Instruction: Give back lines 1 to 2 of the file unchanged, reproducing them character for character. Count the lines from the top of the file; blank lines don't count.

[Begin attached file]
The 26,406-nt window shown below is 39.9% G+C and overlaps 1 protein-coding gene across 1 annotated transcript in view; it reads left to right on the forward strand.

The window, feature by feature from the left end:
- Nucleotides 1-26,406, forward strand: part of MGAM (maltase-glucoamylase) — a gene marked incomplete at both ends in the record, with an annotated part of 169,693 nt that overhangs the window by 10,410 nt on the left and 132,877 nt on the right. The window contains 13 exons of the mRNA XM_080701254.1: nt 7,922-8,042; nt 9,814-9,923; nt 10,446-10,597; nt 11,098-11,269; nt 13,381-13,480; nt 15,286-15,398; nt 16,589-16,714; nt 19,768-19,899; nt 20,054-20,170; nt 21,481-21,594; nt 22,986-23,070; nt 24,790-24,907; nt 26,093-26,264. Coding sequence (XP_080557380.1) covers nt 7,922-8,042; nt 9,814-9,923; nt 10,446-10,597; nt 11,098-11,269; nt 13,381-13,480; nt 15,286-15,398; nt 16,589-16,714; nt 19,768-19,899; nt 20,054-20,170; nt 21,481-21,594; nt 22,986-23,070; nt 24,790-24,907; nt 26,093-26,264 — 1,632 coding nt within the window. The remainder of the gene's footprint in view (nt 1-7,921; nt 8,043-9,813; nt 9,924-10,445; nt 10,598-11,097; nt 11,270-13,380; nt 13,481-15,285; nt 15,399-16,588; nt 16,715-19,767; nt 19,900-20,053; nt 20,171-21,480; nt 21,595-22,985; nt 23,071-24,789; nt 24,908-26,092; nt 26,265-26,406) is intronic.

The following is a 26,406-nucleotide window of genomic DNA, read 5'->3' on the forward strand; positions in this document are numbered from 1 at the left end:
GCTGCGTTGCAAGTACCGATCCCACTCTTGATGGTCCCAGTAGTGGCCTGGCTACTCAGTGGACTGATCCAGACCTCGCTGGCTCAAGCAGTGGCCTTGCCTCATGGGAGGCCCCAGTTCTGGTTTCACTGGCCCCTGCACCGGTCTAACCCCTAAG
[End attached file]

The 26,406-nt window shown below is 39.9% G+C and overlaps 1 protein-coding gene across 1 annotated transcript in view; it reads left to right on the forward strand.

The window, feature by feature from the left end: